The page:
Please note! This essay has been submitted by a student.
This paper seeks to delve into the attitudes that cause residents of Extension 11 in Ikageng to engage in littering behaviour. This paper shows that residents in Ikageng have a positive attitude towards littering and this contributes greatly to the degree of litter in their community. Littering is a persistent problem across the globe. According to DEA (2012), South Africa generated roughly 108 million tonnes of waste in 2011 and only 10 percent of that waste was recycled. Littering can be defined as the incorrect disposal of waste (Hansmann & Scholz, 2003).
Examples of this waste includes plastic bags, papers as well as containers of various materials. The most visible impact of littering is that it reduces the visual appeal of the streets and it can lead to other environmental problems such as pollution of water sources as well as endanger animals and contribute to health issues for human beings (Abu-Hilal & Al-Najjar, 2009).
Solid waste management is one of the most fundamental challenges facing local communities in South Africa and the government’s response to this is still evolving, with the implementation of programmes such as the Expanded Public Works Programme (EPWP) which is an effort to clean litter from the streets (Le Roux & Pali, 2018). Despite this programme and many others, littering still persists, even though numerous studies have been conducted to try and solve this problem (Cardinalli,2001).
Some of the reasons why littering still persists may be due to a lack of environmental education and awareness as well as inadequate service delivery (Poswa, 2001). Problems in service delivery in townships has had a negative impact on residents’ attitudes towards correctly disposing of their waste and many resort to utilizing illegal dumping sites and littering (Garg & Mashilwane, 2015).
Ikageng township, located in the North West province experiences similar service delivery problems faced by many townships. The township is greatly affected by litter and illegal dumping sites, walking through the township, copious amounts of litter can be seen strewn in the streets. There are a number of factors that contribute to one’s attitude and behaviour regarding littering, these include level of environmental awareness and education (Naidoo, 2009).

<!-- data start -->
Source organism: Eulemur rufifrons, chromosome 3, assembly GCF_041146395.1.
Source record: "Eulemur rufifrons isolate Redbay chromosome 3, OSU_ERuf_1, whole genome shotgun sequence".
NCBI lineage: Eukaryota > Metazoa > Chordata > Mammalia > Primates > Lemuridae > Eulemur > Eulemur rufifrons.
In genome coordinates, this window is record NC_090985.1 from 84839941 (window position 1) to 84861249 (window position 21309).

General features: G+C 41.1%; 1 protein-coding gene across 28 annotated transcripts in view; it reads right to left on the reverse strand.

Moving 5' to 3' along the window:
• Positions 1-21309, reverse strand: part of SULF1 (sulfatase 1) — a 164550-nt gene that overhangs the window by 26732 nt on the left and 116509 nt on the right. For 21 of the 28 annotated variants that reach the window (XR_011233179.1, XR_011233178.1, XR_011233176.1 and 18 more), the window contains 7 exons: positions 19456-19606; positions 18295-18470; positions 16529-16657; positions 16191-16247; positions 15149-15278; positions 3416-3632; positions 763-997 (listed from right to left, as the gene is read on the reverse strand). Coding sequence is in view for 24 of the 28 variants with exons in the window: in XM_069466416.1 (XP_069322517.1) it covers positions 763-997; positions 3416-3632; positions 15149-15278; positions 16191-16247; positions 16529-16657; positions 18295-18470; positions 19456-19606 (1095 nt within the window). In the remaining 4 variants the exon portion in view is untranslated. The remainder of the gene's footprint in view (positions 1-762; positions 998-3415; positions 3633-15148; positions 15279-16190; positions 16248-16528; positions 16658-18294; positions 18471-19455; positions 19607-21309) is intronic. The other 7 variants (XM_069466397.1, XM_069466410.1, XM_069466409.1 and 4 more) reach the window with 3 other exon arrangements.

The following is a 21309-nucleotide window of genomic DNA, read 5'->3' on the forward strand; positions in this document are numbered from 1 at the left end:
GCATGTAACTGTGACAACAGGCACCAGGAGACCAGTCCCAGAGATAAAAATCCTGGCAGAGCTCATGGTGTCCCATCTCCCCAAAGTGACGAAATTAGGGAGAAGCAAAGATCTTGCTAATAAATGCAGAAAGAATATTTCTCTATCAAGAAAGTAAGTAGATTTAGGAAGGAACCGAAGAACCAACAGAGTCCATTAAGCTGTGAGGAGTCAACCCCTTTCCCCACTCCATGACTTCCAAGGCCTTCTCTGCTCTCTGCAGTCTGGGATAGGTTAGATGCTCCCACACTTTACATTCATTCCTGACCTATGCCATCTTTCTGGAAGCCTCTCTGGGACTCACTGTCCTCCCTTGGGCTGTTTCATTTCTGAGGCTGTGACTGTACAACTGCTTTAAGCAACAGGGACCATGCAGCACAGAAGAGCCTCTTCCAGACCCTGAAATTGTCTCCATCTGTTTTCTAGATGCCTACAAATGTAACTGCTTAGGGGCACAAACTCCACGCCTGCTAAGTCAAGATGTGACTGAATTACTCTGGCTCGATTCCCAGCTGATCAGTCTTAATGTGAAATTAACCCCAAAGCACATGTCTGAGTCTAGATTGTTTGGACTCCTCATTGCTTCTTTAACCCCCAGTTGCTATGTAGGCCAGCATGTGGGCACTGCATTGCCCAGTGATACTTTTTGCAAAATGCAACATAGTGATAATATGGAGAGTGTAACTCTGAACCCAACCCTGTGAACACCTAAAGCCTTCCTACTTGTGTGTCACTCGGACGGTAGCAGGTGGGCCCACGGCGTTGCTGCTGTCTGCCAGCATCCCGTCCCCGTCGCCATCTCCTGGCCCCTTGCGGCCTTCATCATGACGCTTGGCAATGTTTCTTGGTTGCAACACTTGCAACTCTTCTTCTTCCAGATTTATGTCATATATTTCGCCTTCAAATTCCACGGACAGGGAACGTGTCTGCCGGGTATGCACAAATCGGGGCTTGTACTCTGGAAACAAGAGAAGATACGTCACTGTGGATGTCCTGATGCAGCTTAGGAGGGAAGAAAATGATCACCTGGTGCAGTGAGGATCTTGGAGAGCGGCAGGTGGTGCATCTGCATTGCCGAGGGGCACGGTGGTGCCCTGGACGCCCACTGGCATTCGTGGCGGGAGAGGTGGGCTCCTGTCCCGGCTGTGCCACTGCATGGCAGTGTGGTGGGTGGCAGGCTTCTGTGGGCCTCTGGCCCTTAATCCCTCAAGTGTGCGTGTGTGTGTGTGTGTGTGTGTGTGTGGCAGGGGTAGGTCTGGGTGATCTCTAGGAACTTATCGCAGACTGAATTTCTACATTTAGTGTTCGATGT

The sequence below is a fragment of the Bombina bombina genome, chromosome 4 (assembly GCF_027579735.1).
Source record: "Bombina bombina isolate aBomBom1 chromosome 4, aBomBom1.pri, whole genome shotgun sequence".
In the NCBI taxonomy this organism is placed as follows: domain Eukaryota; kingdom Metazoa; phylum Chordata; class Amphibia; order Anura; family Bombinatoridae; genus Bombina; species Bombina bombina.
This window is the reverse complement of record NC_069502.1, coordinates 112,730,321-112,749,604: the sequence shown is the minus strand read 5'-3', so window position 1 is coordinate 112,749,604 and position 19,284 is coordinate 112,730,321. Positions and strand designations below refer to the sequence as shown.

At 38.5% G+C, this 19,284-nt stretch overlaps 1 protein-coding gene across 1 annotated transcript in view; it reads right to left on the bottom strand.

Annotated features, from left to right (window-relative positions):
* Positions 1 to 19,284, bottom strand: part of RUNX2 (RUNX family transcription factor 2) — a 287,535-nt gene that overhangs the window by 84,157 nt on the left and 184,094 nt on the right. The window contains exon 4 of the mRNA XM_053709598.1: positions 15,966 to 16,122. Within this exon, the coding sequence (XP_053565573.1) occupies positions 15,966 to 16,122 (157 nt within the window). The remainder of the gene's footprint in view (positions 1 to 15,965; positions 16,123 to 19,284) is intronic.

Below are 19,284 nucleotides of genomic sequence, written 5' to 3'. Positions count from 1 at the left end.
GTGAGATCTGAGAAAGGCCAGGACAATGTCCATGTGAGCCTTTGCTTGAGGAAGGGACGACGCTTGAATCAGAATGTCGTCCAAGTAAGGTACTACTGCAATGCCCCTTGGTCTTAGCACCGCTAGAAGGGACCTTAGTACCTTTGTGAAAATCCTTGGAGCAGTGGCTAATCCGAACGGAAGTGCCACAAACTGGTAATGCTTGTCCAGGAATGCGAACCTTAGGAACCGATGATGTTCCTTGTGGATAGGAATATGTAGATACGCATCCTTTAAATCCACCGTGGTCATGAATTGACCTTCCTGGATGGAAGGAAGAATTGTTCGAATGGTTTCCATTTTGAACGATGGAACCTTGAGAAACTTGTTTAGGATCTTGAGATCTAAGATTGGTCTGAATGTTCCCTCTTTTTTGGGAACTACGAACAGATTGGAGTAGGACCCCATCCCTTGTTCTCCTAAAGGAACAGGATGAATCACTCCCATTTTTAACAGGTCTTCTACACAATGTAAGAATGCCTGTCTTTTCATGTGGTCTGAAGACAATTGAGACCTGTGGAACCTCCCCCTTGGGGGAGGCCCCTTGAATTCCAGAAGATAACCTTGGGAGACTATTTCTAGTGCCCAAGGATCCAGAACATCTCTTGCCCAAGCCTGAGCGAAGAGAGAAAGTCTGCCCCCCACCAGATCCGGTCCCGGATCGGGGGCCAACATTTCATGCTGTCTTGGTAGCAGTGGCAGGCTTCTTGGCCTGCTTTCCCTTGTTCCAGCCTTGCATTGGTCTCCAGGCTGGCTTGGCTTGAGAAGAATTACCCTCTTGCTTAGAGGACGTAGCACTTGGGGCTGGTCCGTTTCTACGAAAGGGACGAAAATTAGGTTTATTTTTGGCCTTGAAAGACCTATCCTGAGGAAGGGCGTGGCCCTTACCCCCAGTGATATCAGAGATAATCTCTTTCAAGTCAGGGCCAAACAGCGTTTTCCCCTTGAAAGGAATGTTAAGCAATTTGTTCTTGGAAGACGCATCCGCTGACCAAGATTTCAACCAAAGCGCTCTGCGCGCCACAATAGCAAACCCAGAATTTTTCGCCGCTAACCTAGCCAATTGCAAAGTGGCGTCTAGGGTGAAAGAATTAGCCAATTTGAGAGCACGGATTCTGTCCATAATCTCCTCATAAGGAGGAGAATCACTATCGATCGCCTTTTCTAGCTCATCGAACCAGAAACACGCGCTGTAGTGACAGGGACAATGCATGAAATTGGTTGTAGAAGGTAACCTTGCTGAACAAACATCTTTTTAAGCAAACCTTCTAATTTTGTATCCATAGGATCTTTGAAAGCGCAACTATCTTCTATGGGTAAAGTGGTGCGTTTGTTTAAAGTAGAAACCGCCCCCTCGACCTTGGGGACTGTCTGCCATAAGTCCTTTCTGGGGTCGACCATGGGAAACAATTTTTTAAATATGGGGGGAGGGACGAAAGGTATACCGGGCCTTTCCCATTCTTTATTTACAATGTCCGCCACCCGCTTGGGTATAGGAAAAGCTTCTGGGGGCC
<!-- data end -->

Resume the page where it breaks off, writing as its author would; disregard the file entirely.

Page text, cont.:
Environmental psychology theories also show that there is a link between how a person’s attitudes inform their behaviour with regards to littering (Azjen, 1991; Festinger et al, 1954 ; Leijdekkers et al ).The purpose of this research is to investigate the attitudes and behaviours that residents of Ikageng have towards littering, and how their attitudes and behaviours contribute to pollution in their community.
This study utilizes a mixed method research design. The sampling technique that is employed is non probability sampling, specifically convenience sampling, this method is utilised due to samples being selected because they are easily available to the researcher (Denzin & Lincoln, 2005). A sample size of 30 participants was chosen which includes an equal distribution of male and female participants, between the ages of 15-65 years.
The methodology is as follows: Researchers are to determine the nature and extent of litter in Extension 11 through direct observations of the type of litter and how much of it is present in the area. The level of environmental awareness will be assessed by the researchers through conducting and administering questionnaires and semi structed interviews. The researchers will determine what the resident’s attitudes and behaviours towards littering are by administering a questionnaire.
The data collection process was based on information collected using a questionnaire created by the researchers which was informed by various literature sources (Garg & Mashilwane, 2015; Keep America Beautiful, 2009). The questionnaire was submitted to male and female residents of Extension 11, between the ages of 15-65 years.
The structure of the questionnaires is dived into four sections with a total of 18 questions, the first section deals with biographical questions which include information about age, sex and highest level of education. Section two deals with the nature and extent of littering and the profile of litterers in the community. The third section deals with questions related to attitudes and behaviours of residents towards littering and the final section contains questions relating environmental awareness and there is additional space for comments from residents.
The researchers administered all tests in the local language of the residents which was Setswana. Translations were done as accurate as possible to retain the original meaning of the questions. A sample size of 30 participants was required for this study thus far, the data of 13 participants has been gathered, with 8 participants being male and 5 being female. Based on the data collected, all conclusions are to be regarded as preliminary.